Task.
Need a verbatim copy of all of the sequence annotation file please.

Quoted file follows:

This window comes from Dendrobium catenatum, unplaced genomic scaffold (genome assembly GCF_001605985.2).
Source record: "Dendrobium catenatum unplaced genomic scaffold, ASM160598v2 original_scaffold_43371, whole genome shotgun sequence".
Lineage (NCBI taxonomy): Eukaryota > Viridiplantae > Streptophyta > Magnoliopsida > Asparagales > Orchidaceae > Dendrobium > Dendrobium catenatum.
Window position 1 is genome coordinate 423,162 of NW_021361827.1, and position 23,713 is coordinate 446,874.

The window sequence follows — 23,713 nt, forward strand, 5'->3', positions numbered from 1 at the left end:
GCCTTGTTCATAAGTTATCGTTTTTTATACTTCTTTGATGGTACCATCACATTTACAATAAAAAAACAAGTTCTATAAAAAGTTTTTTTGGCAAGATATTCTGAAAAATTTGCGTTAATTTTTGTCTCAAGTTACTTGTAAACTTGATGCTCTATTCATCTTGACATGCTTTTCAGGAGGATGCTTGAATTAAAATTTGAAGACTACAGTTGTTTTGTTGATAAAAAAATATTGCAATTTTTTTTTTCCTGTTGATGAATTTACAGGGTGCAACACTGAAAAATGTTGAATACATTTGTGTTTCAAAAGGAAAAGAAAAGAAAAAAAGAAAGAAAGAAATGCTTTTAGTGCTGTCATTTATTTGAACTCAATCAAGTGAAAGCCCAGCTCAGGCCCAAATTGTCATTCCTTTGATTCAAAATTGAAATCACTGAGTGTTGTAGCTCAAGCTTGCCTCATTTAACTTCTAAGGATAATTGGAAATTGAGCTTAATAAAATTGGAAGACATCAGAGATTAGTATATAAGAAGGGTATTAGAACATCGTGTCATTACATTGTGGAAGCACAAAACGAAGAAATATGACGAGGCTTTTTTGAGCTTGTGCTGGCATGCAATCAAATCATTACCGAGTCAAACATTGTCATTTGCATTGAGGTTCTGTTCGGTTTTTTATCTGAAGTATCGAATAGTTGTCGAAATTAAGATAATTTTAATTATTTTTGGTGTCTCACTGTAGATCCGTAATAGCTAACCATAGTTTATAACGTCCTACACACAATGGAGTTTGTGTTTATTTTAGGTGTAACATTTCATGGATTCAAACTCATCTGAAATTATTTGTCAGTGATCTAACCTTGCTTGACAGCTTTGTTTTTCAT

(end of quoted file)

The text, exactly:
This window comes from Dendrobium catenatum, unplaced genomic scaffold (genome assembly GCF_001605985.2).
Source record: "Dendrobium catenatum unplaced genomic scaffold, ASM160598v2 original_scaffold_43371, whole genome shotgun sequence".
Lineage (NCBI taxonomy): Eukaryota > Viridiplantae > Streptophyta > Magnoliopsida > Asparagales > Orchidaceae > Dendrobium > Dendrobium catenatum.
Window position 1 is genome coordinate 423,162 of NW_021361827.1, and position 23,713 is coordinate 446,874.

The window sequence follows — 23,713 nt, forward strand, 5'->3', positions numbered from 1 at the left end:
GCCTTGTTCATAAGTTATCGTTTTTTATACTTCTTTGATGGTACCATCACATTTACAATAAAAAAACAAGTTCTATAAAAAGTTTTTTTGGCAAGATATTCTGAAAAATTTGCGTTAATTTTTGTCTCAAGTTACTTGTAAACTTGATGCTCTATTCATCTTGACATGCTTTTCAGGAGGATGCTTGAATTAAAATTTGAAGACTACAGTTGTTTTGTTGATAAAAAAATATTGCAATTTTTTTTTTCCTGTTGATGAATTTACAGGGTGCAACACTGAAAAATGTTGAATACATTTGTGTTTCAAAAGGAAAAGAAAAGAAAAAAAGAAAGAAAGAAATGCTTTTAGTGCTGTCATTTATTTGAACTCAATCAAGTGAAAGCCCAGCTCAGGCCCAAATTGTCATTCCTTTGATTCAAAATTGAAATCACTGAGTGTTGTAGCTCAAGCTTGCCTCATTTAACTTCTAAGGATAATTGGAAATTGAGCTTAATAAAATTGGAAGACATCAGAGATTAGTATATAAGAAGGGTATTAGAACATCGTGTCATTACATTGTGGAAGCACAAAACGAAGAAATATGACGAGGCTTTTTTGAGCTTGTGCTGGCATGCAATCAAATCATTACCGAGTCAAACATTGTCATTTGCATTGAGGTTCTGTTCGGTTTTTTATCTGAAGTATCGAATAGTTGTCGAAATTAAGATAATTTTAATTATTTTTGGTGTCTCACTGTAGATCCGTAATAGCTAACCATAGTTTATAACGTCCTACACACAATGGAGTTTGTGTTTATTTTAGGTGTAACATTTCATGGATTCAAACTCATCTGAAATTATTTGTCAGTGATCTAACCTTGCTTGACAGCTTTGTTTTTCAT